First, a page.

It’s always nice to see that a girl is a firm believer of sex selling! haha it shows how much times have changed. Ah hah! Sex selling could also be super hot bod men right!? so, Crystal, how far would you bring your advert to if you made one (of super hot men)? (I think i read somewhere that there was a porn vid which you could select the items on them, bringing up the link for the sales of the merchandise!)

      Reply

  2. My first reaction was to laugh, my second was a spontaneous thought spelling ‘This advertisement’s good!’. On a surface level, indeed it was witty, humorous, attention-grabbing as well as informative. And as urban citizens (ie. Multi-taskers) living in the 21st century, this advertisment can be deemed successful as it engages the audience whilst educating all of us on the right method of performing CPR (How many of us actually do know how to?) In this I agree with the writer, as the it highlights the theme of ‘sex’. The producers have made an unbelievably intelligent move of interlinking the following ideas: “Selling lingerie”, “Super Sexy”, “Swimsuits” and finally, “CPR”.

    Flip it’s side, however, we see that this advertisment may actually be demeaning to people with less opened a mind. Incontrovertibly, some cultures/races/religions still have their people grounded with the mindset of “conservative is better”. Consequently, the advertisment which quite certainly deemed as hilarious, engaging, witty and what-not to us modern souls dwelling in urban cities (and in that, being exposed to globalization, westernization, Americanization…) may be considered offensive in others.

    I say this having the perspective of a social constructionist. More often that not, in globalized nations, communication creates individuals. This is where our once-conservative minds become open. It is all through the art of influence, simple because, communication creates individuals. Overtly, in least developed and perhaps, developing countries, individuals create communication (Psychological perspective) and therefore, being more strict and determined in their beliefs. Yet, despite all these factors, another reason why this advertisement is successful is because people in LDCs or developing countries may not appreciate so much the beauty of female lingerie! There are disparities between our cultures, so as potential students who may advance into the advertising line, the question we should pose is: “Who is your audience?”

    With all said, I would still appraise this commercial as intelligently titillating. And I’ll reiterate, just to create a stronger impression. Titillating.

    Boomz.

    Reply

    • Hi Julia, nice having you leave a comment! thanks!
      Yes, I agree with you that the target audience is very important. The cultures that are more conservative may view this ad as offensive, maybe not so much as for the girls in lingerie, but for the sexual positions and girl-on-girl kissing etc. in an advertisement. This ad may be offensive even to some “modernized people”. What do you think? Now you made me think about the many ways to market lingerie! haha I guess lingerie has been around for a long long time right? I wonder what the first lingerie advertisement looked like. Anyone care to share?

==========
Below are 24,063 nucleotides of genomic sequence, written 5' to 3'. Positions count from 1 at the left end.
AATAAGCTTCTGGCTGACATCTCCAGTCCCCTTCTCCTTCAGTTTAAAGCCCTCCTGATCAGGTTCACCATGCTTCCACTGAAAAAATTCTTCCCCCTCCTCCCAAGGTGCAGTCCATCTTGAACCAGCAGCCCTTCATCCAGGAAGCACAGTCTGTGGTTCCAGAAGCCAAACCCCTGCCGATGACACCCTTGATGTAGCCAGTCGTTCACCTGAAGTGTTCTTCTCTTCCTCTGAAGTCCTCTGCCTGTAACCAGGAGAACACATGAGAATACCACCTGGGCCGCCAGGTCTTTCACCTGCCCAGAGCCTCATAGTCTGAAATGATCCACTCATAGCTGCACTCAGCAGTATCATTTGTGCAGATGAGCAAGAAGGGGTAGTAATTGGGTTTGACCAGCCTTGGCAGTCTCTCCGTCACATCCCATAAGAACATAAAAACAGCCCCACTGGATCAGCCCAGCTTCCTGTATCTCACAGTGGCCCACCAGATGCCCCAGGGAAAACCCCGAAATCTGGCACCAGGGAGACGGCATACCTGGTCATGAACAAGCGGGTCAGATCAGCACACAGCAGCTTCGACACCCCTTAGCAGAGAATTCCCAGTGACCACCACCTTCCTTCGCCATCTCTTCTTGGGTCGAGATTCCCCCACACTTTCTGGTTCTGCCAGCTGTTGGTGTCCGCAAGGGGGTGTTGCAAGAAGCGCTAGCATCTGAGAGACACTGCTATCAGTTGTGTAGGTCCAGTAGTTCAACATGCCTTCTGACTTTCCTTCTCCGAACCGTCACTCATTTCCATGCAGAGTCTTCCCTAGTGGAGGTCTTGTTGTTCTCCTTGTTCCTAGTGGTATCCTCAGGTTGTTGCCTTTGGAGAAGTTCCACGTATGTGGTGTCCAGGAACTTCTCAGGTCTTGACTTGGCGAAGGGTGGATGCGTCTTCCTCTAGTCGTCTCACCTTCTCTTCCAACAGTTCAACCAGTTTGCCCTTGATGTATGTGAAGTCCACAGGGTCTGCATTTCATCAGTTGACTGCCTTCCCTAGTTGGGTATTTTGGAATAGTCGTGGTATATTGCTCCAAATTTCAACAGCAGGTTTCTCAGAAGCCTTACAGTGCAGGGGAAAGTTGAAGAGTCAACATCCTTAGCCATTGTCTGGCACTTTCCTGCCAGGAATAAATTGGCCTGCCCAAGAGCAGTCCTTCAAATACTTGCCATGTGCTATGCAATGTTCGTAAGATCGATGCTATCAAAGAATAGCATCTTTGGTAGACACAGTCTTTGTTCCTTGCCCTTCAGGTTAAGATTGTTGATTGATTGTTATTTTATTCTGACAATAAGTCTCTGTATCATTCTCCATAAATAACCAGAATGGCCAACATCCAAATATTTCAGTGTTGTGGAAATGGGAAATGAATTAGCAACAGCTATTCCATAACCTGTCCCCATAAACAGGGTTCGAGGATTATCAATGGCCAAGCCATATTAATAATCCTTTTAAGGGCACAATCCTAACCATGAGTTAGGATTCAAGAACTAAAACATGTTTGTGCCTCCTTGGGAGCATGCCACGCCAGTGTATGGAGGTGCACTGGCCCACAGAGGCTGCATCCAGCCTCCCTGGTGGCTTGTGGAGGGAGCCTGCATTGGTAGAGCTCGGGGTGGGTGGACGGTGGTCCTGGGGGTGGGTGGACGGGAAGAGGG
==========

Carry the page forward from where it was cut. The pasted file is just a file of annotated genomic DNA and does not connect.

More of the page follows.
Anyway thanks Julia for giving your insight to the matter. The fact that you enjoyed the video made me feel less of a pervert. Haha see you soon!

      Reply

  3. Posted by Mary on May 31, 2010 at 2:32 am

    Just a technicality:

    Yes, pathos is generally defined as an appeal to emotion. More specifically, it is an appeal to an audience’s sympathy, usually by invoking empathy.

    When the advertisement invokes lust in you, that cannot possibly be called “pathos” by definition. The root word in Greek means “suffering”.

    Reply

    • Hi Mary,
      Thank you for taking your time to check out the blog and leave a comment!

      Yes, I do agree with you that Pathos is the appeal to audience’s emotion, usually by invoking empathy. I think the key is also to be able to identify with the author, feeling the same emotions as him/her or an emotion he/she wants you to feel.

      I guess this emotion of lust that I mentioned about derives from an emotional aspect other than empathy but is the imaginative aspect that the creator of the advertisement is trying to get me to feel. To be able to watch this advertisement, react emotionally and be “moved” as I stated in the entry, I think is the point I want to bring across.

      Your highlight of Pathos definitely got me thinking and made my understanding of this term more enriching. Also, the term “lust” could be misinterpreted as an instinct. Maybe if I used the term “sexual desire”?

      Mary, also of the Logos, Pathos and Ethos elements found in advertisements as the communication of persuasion to others, how do you think this advertisement communicates Pathos to you? It would be interesting to hear your views.

      Once again, Mary, thanks for sharing your thoughts. It really got me thinking!

      Reply